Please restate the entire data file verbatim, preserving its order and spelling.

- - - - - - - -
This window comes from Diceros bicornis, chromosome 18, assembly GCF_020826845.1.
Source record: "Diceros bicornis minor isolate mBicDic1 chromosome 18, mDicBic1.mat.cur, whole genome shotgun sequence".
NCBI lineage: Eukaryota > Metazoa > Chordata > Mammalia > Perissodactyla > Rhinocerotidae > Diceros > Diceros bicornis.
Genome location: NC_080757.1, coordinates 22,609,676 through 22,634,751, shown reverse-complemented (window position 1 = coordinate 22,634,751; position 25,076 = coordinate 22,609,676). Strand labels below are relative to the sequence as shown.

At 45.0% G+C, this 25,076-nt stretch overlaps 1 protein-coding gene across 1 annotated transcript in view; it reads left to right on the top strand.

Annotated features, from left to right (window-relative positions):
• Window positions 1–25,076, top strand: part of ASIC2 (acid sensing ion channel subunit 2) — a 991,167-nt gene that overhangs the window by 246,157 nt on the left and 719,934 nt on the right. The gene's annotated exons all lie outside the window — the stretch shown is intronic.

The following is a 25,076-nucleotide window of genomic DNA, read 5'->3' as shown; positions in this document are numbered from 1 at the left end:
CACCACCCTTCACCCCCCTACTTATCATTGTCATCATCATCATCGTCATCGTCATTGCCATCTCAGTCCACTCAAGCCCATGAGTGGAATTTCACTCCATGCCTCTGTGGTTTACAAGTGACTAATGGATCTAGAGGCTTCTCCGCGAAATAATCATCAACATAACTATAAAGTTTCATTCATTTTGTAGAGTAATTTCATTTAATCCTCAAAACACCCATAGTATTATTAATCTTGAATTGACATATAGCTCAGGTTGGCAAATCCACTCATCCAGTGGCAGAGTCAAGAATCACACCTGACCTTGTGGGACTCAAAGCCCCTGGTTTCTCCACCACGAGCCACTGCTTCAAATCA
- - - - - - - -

This window comes from Diceros bicornis, chromosome 18, assembly GCF_020826845.1.
Source record: "Diceros bicornis minor isolate mBicDic1 chromosome 18, mDicBic1.mat.cur, whole genome shotgun sequence".
NCBI lineage: Eukaryota > Metazoa > Chordata > Mammalia > Perissodactyla > Rhinocerotidae > Diceros > Diceros bicornis.
Genome location: NC_080757.1, coordinates 22,609,676 through 22,634,751, shown reverse-complemented (window position 1 = coordinate 22,634,751; position 25,076 = coordinate 22,609,676). Strand labels below are relative to the sequence as shown.

At 45.0% G+C, this 25,076-nt stretch overlaps 1 protein-coding gene across 1 annotated transcript in view; it reads left to right on the top strand.

Annotated features, from left to right (window-relative positions):
• Window positions 1–25,076, top strand: part of ASIC2 (acid sensing ion channel subunit 2) — a 991,167-nt gene that overhangs the window by 246,157 nt on the left and 719,934 nt on the right. The gene's annotated exons all lie outside the window — the stretch shown is intronic.

The following is a 25,076-nucleotide window of genomic DNA, read 5'->3' as shown; positions in this document are numbered from 1 at the left end:
CACCACCCTTCACCCCCCTACTTATCATTGTCATCATCATCATCGTCATCGTCATTGCCATCTCAGTCCACTCAAGCCCATGAGTGGAATTTCACTCCATGCCTCTGTGGTTTACAAGTGACTAATGGATCTAGAGGCTTCTCCGCGAAATAATCATCAACATAACTATAAAGTTTCATTCATTTTGTAGAGTAATTTCATTTAATCCTCAAAACACCCATAGTATTATTAATCTTGAATTGACATATAGCTCAGGTTGGCAAATCCACTCATCCAGTGGCAGAGTCAAGAATCACACCTGACCTTGTGGGACTCAAAGCCCCTGGTTTCTCCACCACGAGCCACTGCTTCAAATCA